4 February 2021

Child Bereavement UK has been funded by BMA Giving to produce a short guidance film aimed at helping doctors maintain their personal resilience and wellbeing while working in the face of loss, death, and grief. The film focuses on the impact the Covid-19 pandemic has on the mental wellbeing of health professionals at a time when many are struggling with anxiety, burnout, depression, and PTSD.

The BMA’s study Covid-19: analysing the impact of coronavirus on doctors surveyed nearly 7,800 doctors from England, Northern Ireland and Wales. It revealed that almost 60% of doctors say they are now suffering from some form of anxiety, burnout and depression, with 46% saying their condition has worsened since the start of the pandemic.  67% say that their levels of fatigue and exhaustion are higher than normal as they tackle the second wave and the growing backlog of care, on top of the usual winter demand. Additionally, a study by King’s College London[i] showed that nearly half of Intensive Care Unit staff are likely to meet the threshold for PTSD, severe anxiety or problem drinking during the pandemic. The increased risk of moral injury as a result of dealing with the challenges of the Covid-19 pandemic has also been identifiedii.

Child Bereavement UK helps children and young people (up to age 25), parents, and families, to rebuild their lives when a child dies or when a child grieves. The charity also provides bereavement training and has trained more than 135,000 professionals including doctors, nurses, and midwives, helping them to provide the best possible care to bereaved families. During the pandemic, Child Bereavement UK has been providing free training for doctors via webinar, funded by BMA Giving, to help them manage their health and wellbeing.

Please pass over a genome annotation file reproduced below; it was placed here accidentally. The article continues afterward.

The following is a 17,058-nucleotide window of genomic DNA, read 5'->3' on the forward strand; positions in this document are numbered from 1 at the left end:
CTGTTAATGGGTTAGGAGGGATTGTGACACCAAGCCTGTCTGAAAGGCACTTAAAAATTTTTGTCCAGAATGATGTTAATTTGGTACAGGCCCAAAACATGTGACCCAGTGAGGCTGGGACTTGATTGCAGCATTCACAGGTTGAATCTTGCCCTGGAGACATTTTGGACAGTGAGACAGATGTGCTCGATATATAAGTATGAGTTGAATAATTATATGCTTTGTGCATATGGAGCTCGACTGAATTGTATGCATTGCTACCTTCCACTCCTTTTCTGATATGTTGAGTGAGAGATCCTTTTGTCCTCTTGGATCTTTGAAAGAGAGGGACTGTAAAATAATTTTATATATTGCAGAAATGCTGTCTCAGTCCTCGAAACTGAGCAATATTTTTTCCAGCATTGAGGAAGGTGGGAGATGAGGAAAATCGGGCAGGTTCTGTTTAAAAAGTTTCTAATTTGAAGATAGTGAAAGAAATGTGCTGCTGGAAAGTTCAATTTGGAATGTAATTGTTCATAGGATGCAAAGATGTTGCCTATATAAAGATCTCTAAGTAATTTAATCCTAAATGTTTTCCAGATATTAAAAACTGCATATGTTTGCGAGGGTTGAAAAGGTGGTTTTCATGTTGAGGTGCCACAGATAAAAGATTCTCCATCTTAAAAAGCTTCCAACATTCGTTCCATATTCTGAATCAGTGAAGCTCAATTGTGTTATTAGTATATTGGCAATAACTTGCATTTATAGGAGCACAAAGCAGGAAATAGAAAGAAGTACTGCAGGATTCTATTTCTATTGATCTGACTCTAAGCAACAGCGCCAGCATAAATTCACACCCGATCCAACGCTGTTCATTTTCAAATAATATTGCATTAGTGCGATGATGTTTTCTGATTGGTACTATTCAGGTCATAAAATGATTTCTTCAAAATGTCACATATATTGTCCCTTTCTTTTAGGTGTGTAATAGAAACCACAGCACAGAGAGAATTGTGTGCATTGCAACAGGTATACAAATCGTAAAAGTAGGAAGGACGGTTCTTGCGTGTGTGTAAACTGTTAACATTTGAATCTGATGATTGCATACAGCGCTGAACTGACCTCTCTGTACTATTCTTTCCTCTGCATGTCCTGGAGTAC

Now Child Bereavement UK has launched For doctors: managing your wellbeing, a short guidance film presented by Dr Su Laurent, MBBS FRCPCH, Medical Advisor to the charity. In the film, Dr Laurent addresses the factors that increase the risk of mental health problems in doctors and the impact of the pandemic, signs of stress and burnout, and individual and organisational strategies to build and maintain resilience.

Dr Su Laurent said: 

Doctors have been immersed in suffering, loss and grief on an unimaginable scale whilst working under extreme pressures. The impact of witnessing death, dying and grief in the workplace cannot be underestimated. Stress should not be something doctors simply accept as an occupational hazard. Recognising when it is impacting on your work and your quality of life is not a sign of failure but of strength.”

Dr David Wrigley, BMA council deputy chair said: 

"BMA Giving is delighted to have supported Child Bereavement UK in producing this film to help support doctors’ wellbeing whilst working in the face of loss, grief and bereavement. We hope that the film will provide a timely and valuable resource for doctors and medical students, as well as the patients and communities they serve at this difficult time."

To watch the short guidance film click here

To find out more about the charity’s training, resources and Helpline for health professionals, go to our website.


[1] The mental health of staff working in intensive care during COVID-19 – Greenberg et al.

ii Managing mental health challenges faced by healthcare workers during covid-19 pandemic Greenberg et al.